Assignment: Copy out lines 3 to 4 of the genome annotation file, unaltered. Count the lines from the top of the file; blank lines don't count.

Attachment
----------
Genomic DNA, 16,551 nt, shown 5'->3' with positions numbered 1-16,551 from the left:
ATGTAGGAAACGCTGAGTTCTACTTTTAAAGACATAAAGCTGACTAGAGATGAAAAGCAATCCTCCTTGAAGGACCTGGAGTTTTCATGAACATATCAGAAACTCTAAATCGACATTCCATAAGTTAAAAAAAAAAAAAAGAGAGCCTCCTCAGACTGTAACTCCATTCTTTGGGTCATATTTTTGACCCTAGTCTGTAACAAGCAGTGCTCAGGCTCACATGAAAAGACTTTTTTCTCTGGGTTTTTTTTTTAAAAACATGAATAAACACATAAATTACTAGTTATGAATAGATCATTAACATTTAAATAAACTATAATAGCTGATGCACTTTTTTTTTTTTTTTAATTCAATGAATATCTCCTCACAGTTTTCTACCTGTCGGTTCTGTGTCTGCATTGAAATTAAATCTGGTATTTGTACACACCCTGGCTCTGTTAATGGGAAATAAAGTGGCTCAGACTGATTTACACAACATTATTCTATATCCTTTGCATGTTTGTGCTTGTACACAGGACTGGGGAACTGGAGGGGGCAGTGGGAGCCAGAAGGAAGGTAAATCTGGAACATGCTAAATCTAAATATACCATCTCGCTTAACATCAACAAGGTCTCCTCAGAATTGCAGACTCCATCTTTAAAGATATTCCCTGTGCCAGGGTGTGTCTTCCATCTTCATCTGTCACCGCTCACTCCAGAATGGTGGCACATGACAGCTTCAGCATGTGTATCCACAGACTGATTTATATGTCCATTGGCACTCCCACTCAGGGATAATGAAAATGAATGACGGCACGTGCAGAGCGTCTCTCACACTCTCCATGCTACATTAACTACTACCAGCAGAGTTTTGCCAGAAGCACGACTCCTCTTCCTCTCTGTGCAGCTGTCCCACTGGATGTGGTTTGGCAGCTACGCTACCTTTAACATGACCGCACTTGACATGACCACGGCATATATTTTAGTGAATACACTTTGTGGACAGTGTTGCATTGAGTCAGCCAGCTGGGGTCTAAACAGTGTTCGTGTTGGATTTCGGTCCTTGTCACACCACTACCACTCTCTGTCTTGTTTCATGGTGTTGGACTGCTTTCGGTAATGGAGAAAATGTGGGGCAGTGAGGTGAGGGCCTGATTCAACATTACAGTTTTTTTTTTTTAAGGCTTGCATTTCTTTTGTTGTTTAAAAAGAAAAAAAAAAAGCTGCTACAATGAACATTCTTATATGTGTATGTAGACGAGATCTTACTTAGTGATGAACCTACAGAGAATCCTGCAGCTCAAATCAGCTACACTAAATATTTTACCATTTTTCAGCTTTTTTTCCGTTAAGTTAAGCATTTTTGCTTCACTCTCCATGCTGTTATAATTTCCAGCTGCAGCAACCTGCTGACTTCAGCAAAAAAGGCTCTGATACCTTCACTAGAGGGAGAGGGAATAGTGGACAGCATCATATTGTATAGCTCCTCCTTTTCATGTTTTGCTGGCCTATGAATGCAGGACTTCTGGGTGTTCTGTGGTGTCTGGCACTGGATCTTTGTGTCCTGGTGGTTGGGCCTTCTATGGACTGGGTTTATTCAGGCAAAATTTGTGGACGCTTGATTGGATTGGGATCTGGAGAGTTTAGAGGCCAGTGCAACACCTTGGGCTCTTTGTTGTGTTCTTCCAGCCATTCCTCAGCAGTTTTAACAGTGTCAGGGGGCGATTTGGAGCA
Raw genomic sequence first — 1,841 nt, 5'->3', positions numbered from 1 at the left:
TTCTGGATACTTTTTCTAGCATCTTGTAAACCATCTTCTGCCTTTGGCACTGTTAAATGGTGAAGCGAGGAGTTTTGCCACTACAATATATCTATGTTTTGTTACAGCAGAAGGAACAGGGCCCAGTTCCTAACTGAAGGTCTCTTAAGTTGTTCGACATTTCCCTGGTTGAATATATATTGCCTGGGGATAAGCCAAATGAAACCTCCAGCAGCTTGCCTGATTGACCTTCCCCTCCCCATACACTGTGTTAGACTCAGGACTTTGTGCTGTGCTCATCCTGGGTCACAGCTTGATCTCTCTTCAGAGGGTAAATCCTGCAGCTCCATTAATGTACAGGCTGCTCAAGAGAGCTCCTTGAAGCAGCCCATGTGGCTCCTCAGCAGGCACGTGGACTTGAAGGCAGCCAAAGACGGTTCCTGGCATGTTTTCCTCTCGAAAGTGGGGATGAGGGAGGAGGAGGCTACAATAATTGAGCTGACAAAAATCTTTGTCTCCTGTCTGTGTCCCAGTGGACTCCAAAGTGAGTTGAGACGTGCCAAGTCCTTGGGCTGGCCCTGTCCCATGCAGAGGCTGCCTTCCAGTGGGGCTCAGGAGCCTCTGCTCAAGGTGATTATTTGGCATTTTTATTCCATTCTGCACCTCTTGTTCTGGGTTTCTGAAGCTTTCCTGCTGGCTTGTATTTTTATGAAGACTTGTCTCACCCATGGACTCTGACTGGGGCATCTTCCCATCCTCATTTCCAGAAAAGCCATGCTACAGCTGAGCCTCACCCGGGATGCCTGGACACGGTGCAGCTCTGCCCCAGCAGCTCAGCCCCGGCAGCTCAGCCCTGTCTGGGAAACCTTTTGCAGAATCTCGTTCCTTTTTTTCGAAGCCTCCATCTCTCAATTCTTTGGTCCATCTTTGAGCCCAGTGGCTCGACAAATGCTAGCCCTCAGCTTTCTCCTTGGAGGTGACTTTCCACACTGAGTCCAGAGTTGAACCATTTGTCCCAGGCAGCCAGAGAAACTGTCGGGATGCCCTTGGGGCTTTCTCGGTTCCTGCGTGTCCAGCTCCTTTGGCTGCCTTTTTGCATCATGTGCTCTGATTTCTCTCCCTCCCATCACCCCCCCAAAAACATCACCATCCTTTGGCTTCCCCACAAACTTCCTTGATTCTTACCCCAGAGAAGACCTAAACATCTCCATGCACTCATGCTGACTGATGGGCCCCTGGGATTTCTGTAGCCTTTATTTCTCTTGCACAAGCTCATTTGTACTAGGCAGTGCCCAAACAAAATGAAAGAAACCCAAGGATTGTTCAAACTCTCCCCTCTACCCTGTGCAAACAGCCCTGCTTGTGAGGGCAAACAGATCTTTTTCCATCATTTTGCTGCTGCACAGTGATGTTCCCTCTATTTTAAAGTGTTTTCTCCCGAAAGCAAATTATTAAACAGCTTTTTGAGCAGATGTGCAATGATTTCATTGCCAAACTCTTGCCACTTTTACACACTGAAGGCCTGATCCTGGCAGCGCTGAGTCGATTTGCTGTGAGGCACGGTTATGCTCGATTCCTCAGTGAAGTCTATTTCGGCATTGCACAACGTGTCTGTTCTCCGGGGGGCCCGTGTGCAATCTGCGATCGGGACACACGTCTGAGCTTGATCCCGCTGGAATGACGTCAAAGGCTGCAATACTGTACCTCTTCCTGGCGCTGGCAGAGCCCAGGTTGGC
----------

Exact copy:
Raw genomic sequence first — 1,841 nt, 5'->3', positions numbered from 1 at the left:
TTCTGGATACTTTTTCTAGCATCTTGTAAACCATCTTCTGCCTTTGGCACTGTTAAATGGTGAAGCGAGGAGTTTTGCCACTACAATATATCTATGTTTTGTTACAGCAGAAGGAACAGGGCCCAGTTCCTAACTGAAGGTCTCTTAAGTTGTTCGACATTTCCCTGGTTGAATATATATTGCCTGGGGATAAGCCAAATGAAACCTCCAGCAGCTTGCCTGATTGACCTTCCCCTCCCCATACACTGTGTTAGACTCAGGACTTTGTGCTGTGCTCATCCTGGGTCACAGCTTGATCTCTCTTCAGAGGGTAAATCCTGCAGCTCCATTAATGTACAGGCTGCTCAAGAGAGCTCCTTGAAGCAGCCCATGTGGCTCCTCAGCAGGCACGTGGACTTGAAGGCAGCCAAAGACGGTTCCTGGCATGTTTTCCTCTCGAAAGTGGGGATGAGGGAGGAGGAGGCTACAATAATTGAGCTGACAAAAATCTTTGTCTCCTGTCTGTGTCCCAGTGGACTCCAAAGTGAGTTGAGACGTGCCAAGTCCTTGGGCTGGCCCTGTCCCATGCAGAGGCTGCCTTCCAGTGGGGCTCAGGAGCCTCTGCTCAAGGTGATTATTTGGCATTTTTATTCCATTCTGCACCTCTTGTTCTGGGTTTCTGAAGCTTTCCTGCTGGCTTGTATTTTTATGAAGACTTGTCTCACCCATGGACTCTGACTGGGGCATCTTCCCATCCTCATTTCCAGAAAAGCCATGCTACAGCTGAGCCTCACCCGGGATGCCTGGACACGGTGCAGCTCTGCCCCAGCAGCTCAGCCCCGGCAGCTCAGCCCTGTCTGGGAAACCTTTTGCAGAATCTCGTTCCTTTTTTTCGAAGCCTCCATCTCTCAATTCTTTGGTCCATCTTTGAGCCCAGTGGCTCGACAAATGCTAGCCCTCAGCTTTCTCCTTGGAGGTGACTTTCCACACTGAGTCCAGAGTTGAACCATTTGTCCCAGGCAGCCAGAGAAACTGTCGGGATGCCCTTGGGGCTTTCTCGGTTCCTGCGTGTCCAGCTCCTTTGGCTGCCTTTTTGCATCATGTGCTCTGATTTCTCTCCCTCCCATCACCCCCCCAAAAACATCACCATCCTTTGGCTTCCCCACAAACTTCCTTGATTCTTACCCCAGAGAAGACCTAAACATCTCCATGCACTCATGCTGACTGATGGGCCCCTGGGATTTCTGTAGCCTTTATTTCTCTTGCACAAGCTCATTTGTACTAGGCAGTGCCCAAACAAAATGAAAGAAACCCAAGGATTGTTCAAACTCTCCCCTCTACCCTGTGCAAACAGCCCTGCTTGTGAGGGCAAACAGATCTTTTTCCATCATTTTGCTGCTGCACAGTGATGTTCCCTCTATTTTAAAGTGTTTTCTCCCGAAAGCAAATTATTAAACAGCTTTTTGAGCAGATGTGCAATGATTTCATTGCCAAACTCTTGCCACTTTTACACACTGAAGGCCTGATCCTGGCAGCGCTGAGTCGATTTGCTGTGAGGCACGGTTATGCTCGATTCCTCAGTGAAGTCTATTTCGGCATTGCACAACGTGTCTGTTCTCCGGGGGGCCCGTGTGCAATCTGCGATCGGGACACACGTCTGAGCTTGATCCCGCTGGAATGACGTCAAAGGCTGCAATACTGTACCTCTTCCTGGCGCTGGCAGAGCCCAGGTTGGC